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by Don Franks

The opening of the Australian memorial at Pukeahu took place today. Several Wellington activists attended the event.

We marched up from Trades Hall with banners and a loud hailer to make sure Australian Prime Minister Tony Abbot was suitably greeted.

At the parade ground we passed rows of seated dignitaries. One of them stood up and glanced around, it was Labour Party leader Andrew Little. A reminder that Labour offers no alternative. Police and army officers homed in, warning us not to disrupt the ceremony.

As it happened, there was several minutes wait before any ceremony took place. The official party sat silent in their chairs. Bayonets fixed, the soldiers stood silent in their ranks.

Peace Action member Valerie Morse shattered the silence with our megaphone.

“Peace Action Wellington will not remain silent while genocide against Aboriginal Australians is being committed. We will not be silent while hundreds of refugees are tortured in Australian concentration camps.

“While speaking about honouring those who died in previous wars, Abbott and Key are committing more troops to fight yet another war for Western dominance in the Middle East.”

Once more we were told by cops not to disrupt proceedings.

Before leaving, we shouted “warmonger, warmonger, out out out” as Abbott and Key walked past us before inspecting the guard.  Key stared ahead grimly as he passed.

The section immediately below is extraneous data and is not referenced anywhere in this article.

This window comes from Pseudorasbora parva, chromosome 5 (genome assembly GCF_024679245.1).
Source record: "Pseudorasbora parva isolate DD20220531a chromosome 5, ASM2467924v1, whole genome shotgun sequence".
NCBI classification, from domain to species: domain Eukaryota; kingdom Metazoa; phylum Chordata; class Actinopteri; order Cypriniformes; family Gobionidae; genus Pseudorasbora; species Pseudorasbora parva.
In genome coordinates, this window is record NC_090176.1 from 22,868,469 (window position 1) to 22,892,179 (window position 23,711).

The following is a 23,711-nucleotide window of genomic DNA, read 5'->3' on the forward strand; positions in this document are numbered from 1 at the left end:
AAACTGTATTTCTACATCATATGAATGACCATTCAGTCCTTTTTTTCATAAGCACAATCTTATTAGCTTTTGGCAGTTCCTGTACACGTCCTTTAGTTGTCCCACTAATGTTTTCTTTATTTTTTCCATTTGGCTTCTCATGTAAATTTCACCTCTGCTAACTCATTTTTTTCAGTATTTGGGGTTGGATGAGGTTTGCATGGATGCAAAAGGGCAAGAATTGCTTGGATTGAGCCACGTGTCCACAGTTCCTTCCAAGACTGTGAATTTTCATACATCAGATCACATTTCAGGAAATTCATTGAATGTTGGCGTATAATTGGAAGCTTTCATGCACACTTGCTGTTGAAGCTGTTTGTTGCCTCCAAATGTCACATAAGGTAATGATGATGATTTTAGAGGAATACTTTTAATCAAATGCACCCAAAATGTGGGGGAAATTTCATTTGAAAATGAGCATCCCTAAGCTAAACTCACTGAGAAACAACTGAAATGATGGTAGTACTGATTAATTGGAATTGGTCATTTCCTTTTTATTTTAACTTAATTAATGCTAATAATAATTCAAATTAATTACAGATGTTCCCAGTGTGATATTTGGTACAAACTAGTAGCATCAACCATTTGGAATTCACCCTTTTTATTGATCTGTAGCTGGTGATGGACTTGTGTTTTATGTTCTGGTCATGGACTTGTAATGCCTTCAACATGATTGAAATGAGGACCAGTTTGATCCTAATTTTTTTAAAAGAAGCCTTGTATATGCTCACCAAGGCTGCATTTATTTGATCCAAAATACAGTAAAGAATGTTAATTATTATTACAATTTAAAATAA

Key’s official speech continued his favourite theme of “mateship”, as though New Zealand and Australia were two blokey buddies rather than capitalist states. Key said it was right that “our closest friend” was first to set up a memorial at the Pukeahu Memorial.

“We like to take the mickey out of each other and we are fierce rivals on the sports field but when it comes to the crunch, we’ve got each other’s backs.”

Abbott cut to the chase, making several pointed comparisons between the old Anzac campaign in Turkey and the joint deployment to Iraq which should be established in Camp Taji near Baghdad by the end of May.

“It is a remarkable thing to look back 100 years to that terrible baptism of fire that our two countries had on the Gallipoli peninsula on the 25th of April, 1915,” the Australian PM said.

“I think it is quite fitting that 100 years on, Australians and New Zealanders are again working for our values and our interests together in Iraq.”

Australia is sending 330 Defence Force personnel and New Zealand 143 to support a two-year training mission at Camp Taji, 30km north of Baghdad.

The “values and interests” of Abbott and Key are the predatory interests of imperialism. The best interests of Iraqi, Australian and New Zealand working people will be served by building up more international solidarity action, to the point where the guns can be finally silenced.

For our Anzac-related articles, see here.

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